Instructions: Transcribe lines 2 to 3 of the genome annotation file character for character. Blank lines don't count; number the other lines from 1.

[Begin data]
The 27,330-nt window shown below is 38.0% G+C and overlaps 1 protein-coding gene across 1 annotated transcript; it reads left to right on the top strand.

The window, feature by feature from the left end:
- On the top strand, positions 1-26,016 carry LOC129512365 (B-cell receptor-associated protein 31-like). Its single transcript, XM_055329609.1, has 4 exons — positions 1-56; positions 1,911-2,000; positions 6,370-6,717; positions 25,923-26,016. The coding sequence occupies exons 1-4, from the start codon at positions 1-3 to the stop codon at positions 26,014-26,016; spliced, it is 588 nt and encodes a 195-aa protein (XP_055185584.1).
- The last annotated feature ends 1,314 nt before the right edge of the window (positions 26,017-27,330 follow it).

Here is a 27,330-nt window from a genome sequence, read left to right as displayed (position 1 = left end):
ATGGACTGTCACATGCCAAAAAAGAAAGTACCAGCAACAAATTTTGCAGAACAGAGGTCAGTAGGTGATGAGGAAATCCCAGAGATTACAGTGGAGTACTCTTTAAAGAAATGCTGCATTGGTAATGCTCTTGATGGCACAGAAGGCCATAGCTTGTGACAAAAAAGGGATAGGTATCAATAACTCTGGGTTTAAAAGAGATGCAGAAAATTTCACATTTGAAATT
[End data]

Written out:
The window, feature by feature from the left end:
- On the top strand, positions 1-26,016 carry LOC129512365 (B-cell receptor-associated protein 31-like). Its single transcript, XM_055329609.1, has 4 exons — positions 1-56; positions 1,911-2,000; positions 6,370-6,717; positions 25,923-26,016. The coding sequence occupies exons 1-4, from the start codon at positions 1-3 to the stop codon at positions 26,014-26,016; spliced, it is 588 nt and encodes a 195-aa protein (XP_055185584.1).